The Supreme Court has ruled that a wife is entitled to a financial settlement from her ex-husband despite separating over 31 years ago, finally divorcing in 1992. This is a particularly unusual case because of the long time delay in bringing the claim and the fact that, for a large proportion of that time neither party had, due to their alternative lifestyles, any visible means of support, other than state benefits.
The couple had two children, one of whom is the couple’s biological child and the other was from the wife’s previous relationship; both are now adults. In the late nineties, many years after the couple separated and several years after the divorce, the husband’s fledging wind turbine business took off and has been very successful: the husband is now a very wealthy individual.
Background to the case
No paperwork, other than the decree absolute, exists from the divorce proceedings so there is no evidence of any financial settlement being made in favour of the wife. The wife, Kathleen Wyatt, made various attempts to seek financial support from her ex-husband, Dale Vince, which failed because he was similarly impecunious at the time. After the divorce, Ms Wyatt entered another relationship by which she had two further children. In 2011, she made an application to the High Court for financial support and for interim payments to allow her to continue her claim. At the same time, Mr Vince applied to have the claim struck out under Rule 4.4 of the Family Procedure Rules. A deputy High Court judge dismissed his application to have the claim struck out and awarded Ms Wyatt costs of £125,000 to be paid to her legal advisers in installments. Mr Vince was given leave to appeal the decision.
The exceptional circumstances of this case were acknowledged by the Appeal Judges who considered that, under rule 4.4., the wife’s claim had no ‘reasonable grounds’ and that to proceed with the application would constitute ‘an abuse of the court’s process’ primarily because of the length of time taken to bring the claim - even though claims for financial support under family law are not time limited.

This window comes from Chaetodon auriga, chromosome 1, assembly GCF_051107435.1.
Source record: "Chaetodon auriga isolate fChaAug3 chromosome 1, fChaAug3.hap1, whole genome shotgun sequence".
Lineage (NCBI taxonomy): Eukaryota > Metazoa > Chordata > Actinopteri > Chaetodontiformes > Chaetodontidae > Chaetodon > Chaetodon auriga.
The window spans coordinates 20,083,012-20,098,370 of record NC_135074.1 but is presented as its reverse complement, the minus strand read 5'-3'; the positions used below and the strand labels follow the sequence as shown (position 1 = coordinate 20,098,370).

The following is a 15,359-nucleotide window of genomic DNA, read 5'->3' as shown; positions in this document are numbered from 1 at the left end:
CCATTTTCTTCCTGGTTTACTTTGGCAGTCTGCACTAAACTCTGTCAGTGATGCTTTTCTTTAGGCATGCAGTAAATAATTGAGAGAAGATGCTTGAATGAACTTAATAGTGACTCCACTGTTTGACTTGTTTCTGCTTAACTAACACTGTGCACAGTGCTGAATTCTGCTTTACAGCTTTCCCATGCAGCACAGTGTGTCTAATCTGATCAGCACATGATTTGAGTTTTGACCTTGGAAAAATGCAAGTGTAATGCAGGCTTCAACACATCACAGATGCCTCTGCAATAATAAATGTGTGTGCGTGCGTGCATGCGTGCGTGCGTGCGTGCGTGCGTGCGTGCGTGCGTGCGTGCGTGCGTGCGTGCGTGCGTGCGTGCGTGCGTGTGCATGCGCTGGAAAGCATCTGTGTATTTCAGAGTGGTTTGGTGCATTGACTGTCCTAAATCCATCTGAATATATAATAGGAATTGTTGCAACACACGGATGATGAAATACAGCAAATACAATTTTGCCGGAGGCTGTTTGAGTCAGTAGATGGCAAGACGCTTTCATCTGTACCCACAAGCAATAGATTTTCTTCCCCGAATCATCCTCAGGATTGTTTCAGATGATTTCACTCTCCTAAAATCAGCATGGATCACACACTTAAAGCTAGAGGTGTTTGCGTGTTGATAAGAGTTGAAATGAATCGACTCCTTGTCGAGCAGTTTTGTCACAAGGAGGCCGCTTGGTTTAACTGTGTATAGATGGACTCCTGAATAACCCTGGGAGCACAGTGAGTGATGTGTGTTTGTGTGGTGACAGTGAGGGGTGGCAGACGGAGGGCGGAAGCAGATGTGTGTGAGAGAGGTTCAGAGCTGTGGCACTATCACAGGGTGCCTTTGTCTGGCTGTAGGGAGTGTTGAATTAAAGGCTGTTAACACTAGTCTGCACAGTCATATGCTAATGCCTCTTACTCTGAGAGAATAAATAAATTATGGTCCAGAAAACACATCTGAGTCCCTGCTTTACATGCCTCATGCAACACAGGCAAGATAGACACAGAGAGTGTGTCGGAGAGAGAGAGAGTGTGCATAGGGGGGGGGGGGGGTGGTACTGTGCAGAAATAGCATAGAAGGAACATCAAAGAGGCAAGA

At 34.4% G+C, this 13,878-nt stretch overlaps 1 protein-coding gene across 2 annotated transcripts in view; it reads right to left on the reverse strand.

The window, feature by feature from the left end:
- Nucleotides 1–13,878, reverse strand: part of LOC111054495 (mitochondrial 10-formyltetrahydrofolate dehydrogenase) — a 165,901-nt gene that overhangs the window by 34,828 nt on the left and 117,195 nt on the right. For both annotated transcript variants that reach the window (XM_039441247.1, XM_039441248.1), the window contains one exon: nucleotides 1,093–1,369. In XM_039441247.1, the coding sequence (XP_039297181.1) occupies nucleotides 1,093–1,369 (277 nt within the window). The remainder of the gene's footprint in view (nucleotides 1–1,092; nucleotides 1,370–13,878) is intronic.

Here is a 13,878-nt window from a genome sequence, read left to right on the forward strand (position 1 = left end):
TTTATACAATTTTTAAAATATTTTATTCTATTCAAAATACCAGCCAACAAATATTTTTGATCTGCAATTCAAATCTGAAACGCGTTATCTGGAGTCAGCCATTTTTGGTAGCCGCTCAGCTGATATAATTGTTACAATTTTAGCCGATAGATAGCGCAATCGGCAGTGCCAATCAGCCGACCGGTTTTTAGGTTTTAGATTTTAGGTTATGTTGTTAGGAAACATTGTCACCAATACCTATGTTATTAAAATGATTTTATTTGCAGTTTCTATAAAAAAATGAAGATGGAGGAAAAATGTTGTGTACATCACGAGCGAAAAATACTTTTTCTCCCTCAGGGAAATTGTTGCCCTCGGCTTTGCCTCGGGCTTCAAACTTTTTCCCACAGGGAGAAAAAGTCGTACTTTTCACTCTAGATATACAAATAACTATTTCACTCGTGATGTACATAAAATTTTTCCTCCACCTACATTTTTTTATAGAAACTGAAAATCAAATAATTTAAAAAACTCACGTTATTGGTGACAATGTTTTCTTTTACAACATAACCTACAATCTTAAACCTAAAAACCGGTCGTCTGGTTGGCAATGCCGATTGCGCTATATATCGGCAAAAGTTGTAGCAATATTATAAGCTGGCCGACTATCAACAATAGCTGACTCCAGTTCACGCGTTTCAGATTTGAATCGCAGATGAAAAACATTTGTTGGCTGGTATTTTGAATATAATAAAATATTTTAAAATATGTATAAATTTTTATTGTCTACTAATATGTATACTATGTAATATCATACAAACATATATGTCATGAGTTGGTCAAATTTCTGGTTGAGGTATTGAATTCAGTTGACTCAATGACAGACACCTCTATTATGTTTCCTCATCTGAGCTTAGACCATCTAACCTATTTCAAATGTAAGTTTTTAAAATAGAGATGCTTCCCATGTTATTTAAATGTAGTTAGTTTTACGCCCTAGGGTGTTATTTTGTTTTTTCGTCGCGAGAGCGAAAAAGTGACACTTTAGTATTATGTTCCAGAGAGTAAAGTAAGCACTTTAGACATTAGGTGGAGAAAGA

The Appeal Judges acknowledged that a lack of evidence to determine whether Ms Wyatt ever made a claim for financial support or the outcome of that claim, if was made, was not reason enough to have it struck out. Neither was it the court’s role to test whether the wife was telling the truth about her attempts to achieve a financial settlement (unless independent evidence is uncovered suggesting otherwise) so it would not be right to strike out the application without giving her a chance to prove her case.
Nonetheless, Mr Vince argued, and the court agreed, that when Ms Wyatt needed money to maintain her children, first she was in a relationship which was ‘tantamount to marriage’ and second, at that time he was not in a position to provide any financial support. To bring a claim so long after the event, when the children were grown up, was prejudicial to the husband under Rule 4.4 b).
As such the Appeal Judges struck out the wife’s application for financial support and ordered the costs allowance order to be set aside. Thorne J considered that the deputy High Court judge had acted too narrowly in his original decision and should have had a have a wider regard for the court’s resources by not bringing a ‘hopeless’ case. The court concluded that although there is no statutory limitation in bringing a claim in family cases, it is unreasonable for claims for financial relief to be brought 10, 20 or 30 years after the divorce. However, it was stated that any application to strike out under 4.4.b should only be made in very exceptional circumstances and must never be made just because the other side’s argument appears weak or is unlikely to succeed. Ms Wyatt appealed the decision to the Supreme Court.
Supreme Court decision
The Supreme Court upheld the Ms Wyatt’s appeal and allowed her to continue with her claim for financial remedy on the basis that regardless of any time delay, it was not appropriate for the Appeal court to apply the Civil Procedure Rules relating to summary judgment, in a family law case. It also noted that the Matrimonial Causes Act 1973 cannot be overlooked and all the circumstances relating the contribution of each party to the marriage, regardless of how modest they are or how flimsy the evidence, must be considered before a financial settlement can be arrived at. The court also restored the original costs allowance order to enable her to continue her claim.
On June 10, after years of protracted argument, the case was finally settled out of court. Ms Wyatt received £300,000 “in full and final satisfaction of all forms of financial relief (including claims as to income, capital, property adjustment, pension, and inheritance).”
The Supreme Court did state that the likelihood of her achieving the financial settlement (£1.9m) she originally wanted was remote and that any settlement would be very modest for the following reasons: first, the marriage was short lived and their standard of living was exceptionally low; it broke down over 30 years ago; the husband’s wealth was built up 13 years after the divorce; and she made no contribution to the success of the business and acquisition of wealth. Although the final sum she received was, as anticipated, small, it still represents significant nuisance value!
This case serves as a timely reminder to ensure that although a decree absolute brings a marriage to an end any financial claims must be finalised by a court order as part of a final divorce settlement so that the parties are in no doubt about the outcome. This case represents an opportunity for historic divorce settlements to be revisited by ex-spouses where one has become wealthier since the divorce and where no agreement to halt any future financial claims was made.